1. Carve out space and time for a PMR session. You’ll need 10 to 30 minutes for optimal results. Find a quiet, dimly lit space where you’ll be free from interruptions. PMR is best practiced while lying down, but you can do it sitting up as well.
    2. Close your eyes and take a few deep breaths before beginning.
    3. You will use breath and tension to move through the different muscle groups in the body. Take a deep inhale and contract the first muscle group (typically the feet), tensing but not straining. Hold this contraction for five to ten seconds and then exhale as you relax the muscles. Allow about 20 seconds to experience the deep sense of relaxation that follows the tension before you move on to the next muscle group.
    4. Gradually work your way up the body, consciously tensing and relaxing each muscle group one at a time. Most practitioners recommend beginning with the feet and ending with the face. For example:
  • Feet
  • Lower legs
  • Thighs
  • Buttocks
  • Abdomen
  • Chest
  • Upper back
  • Shoulders
  • Arms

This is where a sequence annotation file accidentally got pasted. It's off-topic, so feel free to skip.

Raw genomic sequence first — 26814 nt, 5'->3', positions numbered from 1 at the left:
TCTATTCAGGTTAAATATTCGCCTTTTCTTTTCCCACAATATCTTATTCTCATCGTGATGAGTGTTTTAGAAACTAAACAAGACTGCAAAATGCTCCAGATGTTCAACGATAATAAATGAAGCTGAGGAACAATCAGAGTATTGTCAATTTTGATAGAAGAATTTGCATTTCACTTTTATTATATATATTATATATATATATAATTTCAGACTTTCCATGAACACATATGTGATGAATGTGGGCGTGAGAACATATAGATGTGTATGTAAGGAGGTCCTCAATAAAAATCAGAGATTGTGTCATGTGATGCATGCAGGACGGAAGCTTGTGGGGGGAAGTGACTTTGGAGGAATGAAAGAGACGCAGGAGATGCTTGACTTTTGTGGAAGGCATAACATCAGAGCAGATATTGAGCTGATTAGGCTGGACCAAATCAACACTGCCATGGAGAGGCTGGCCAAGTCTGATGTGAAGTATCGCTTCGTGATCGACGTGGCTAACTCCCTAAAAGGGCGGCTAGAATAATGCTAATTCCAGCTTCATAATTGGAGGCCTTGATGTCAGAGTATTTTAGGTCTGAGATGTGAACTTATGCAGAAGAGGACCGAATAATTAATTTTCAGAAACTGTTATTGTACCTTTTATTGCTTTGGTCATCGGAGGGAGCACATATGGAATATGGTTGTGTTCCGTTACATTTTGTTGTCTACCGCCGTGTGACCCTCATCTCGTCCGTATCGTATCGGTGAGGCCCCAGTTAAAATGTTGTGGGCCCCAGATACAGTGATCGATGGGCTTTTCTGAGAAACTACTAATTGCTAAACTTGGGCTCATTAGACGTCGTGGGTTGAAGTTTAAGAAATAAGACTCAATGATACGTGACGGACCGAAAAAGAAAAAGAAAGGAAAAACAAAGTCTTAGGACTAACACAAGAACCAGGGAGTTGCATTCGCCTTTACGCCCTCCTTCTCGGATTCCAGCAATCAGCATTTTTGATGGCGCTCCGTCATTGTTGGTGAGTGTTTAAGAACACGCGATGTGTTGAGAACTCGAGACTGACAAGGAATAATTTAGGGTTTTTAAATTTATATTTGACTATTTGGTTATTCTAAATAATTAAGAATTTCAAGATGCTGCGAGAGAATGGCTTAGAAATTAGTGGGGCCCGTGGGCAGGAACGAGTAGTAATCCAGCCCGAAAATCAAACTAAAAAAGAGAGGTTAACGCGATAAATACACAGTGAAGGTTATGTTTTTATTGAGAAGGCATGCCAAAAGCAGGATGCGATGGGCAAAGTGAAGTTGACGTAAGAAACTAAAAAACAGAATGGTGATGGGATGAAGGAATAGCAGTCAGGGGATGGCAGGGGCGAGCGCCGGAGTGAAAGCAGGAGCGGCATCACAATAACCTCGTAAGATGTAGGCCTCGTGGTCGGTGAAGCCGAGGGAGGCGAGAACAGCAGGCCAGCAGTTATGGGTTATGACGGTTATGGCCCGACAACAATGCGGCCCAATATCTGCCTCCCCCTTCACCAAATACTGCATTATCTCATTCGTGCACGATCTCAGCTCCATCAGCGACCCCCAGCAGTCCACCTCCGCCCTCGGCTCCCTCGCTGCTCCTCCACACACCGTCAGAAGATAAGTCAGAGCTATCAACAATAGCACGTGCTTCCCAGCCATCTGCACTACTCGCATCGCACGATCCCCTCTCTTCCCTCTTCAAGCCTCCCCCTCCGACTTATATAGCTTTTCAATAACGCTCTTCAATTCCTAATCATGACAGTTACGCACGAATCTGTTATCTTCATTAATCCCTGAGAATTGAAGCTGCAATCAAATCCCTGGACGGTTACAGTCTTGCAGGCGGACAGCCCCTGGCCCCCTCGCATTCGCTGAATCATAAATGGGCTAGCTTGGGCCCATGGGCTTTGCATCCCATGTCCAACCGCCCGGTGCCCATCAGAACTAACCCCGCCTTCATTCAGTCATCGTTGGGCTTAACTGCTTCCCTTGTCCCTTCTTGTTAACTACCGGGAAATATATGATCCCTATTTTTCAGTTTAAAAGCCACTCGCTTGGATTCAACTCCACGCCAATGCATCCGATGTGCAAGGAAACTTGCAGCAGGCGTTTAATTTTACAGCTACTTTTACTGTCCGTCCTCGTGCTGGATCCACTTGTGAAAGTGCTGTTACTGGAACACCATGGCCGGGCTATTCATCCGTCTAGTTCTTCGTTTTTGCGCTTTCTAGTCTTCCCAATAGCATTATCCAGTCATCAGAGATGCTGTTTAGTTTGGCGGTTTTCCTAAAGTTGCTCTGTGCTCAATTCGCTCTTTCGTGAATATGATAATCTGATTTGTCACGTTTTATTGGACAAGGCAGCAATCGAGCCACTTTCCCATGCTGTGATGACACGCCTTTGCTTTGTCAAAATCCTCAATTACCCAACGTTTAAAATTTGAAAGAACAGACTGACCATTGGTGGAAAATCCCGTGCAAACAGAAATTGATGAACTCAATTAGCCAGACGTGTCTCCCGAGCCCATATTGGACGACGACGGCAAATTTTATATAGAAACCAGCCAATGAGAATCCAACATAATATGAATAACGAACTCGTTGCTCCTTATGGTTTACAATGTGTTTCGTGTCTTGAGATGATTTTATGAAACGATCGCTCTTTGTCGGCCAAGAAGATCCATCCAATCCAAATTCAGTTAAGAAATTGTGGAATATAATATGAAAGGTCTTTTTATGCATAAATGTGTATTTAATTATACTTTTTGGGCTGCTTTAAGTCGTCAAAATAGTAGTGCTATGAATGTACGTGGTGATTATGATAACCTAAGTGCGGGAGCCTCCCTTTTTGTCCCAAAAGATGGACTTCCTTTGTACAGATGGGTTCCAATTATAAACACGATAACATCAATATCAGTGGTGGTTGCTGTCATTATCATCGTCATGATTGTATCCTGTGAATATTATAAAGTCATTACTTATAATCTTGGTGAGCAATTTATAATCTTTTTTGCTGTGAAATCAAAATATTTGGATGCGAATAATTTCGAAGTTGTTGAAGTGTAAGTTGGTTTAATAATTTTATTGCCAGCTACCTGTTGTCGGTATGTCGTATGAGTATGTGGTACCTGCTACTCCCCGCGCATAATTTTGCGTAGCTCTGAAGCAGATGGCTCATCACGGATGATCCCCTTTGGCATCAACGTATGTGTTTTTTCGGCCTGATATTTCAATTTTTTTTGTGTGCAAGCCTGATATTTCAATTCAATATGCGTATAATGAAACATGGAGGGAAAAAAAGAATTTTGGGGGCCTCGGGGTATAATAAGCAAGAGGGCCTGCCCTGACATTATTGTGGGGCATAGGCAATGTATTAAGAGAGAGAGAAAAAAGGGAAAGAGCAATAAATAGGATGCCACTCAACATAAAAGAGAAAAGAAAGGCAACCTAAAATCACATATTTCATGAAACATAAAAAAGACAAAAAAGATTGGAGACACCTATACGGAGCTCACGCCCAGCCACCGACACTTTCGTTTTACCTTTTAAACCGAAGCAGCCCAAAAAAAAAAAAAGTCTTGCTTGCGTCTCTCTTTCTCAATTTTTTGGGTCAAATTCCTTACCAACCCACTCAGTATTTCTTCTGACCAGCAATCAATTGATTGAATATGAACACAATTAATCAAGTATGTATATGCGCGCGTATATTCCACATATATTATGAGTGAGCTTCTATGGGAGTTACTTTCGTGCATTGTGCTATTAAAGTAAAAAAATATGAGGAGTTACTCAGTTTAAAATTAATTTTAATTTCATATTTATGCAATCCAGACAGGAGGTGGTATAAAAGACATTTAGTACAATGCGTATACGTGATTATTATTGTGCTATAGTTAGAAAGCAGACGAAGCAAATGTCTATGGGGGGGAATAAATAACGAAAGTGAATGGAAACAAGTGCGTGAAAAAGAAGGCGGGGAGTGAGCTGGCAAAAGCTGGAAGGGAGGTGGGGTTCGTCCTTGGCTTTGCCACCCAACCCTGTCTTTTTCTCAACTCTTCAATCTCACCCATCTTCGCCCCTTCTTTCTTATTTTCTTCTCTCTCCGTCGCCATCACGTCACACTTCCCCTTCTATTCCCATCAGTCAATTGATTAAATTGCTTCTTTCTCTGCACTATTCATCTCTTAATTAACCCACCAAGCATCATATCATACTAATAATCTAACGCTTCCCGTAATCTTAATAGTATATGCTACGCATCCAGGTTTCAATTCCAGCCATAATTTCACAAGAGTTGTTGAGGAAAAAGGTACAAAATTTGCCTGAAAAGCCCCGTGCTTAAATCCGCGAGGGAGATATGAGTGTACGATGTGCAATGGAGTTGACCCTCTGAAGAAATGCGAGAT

• Hands
  • Neck
  • Jaw
  • Mouth
  • Eyes
  • Forehead
  1. Remember—inhale to tense and exhale to release. Once you’ve relaxed a muscle group, try not to use it again. For example, after clenching and releasing your hands, just let them relax alongside you without lifting them or using them.
  2. Once you’ve finished the sequence, simply relax and breathe deeply and allow yourself to rest in this peaceful state.
  3. Take your time transitioning out of the relaxed state when you are finished. Move slowly and gently as you re-enter the activities of your day.

 

Tai Chi: Tai chi is a “soft” form of martial arts that originated in China almost 500 years ago. It is a system of slow, meditative, physical exercises designed for relaxation, balance, and health. Tai chi differs from other types of martial arts in that the movements do not really exert force. Instead, practitioners absorb force softly and then move with that energy to redirect it. Through a series of slow, rhythmic exercises that emphasize balance and coordination, practitioners work to balance the body’s opposing principles, yin and yang. The movements are slow and intentional and involve sweeping arm motions.

Tai chi requires focus, concentration, and self-awareness. Some people refer to it as a moving meditation. Tai chi improves balance, stimulates the immune system, improves endurance promotes relaxation, and cultivates inner energy. The practice was designed to increase health and longevity.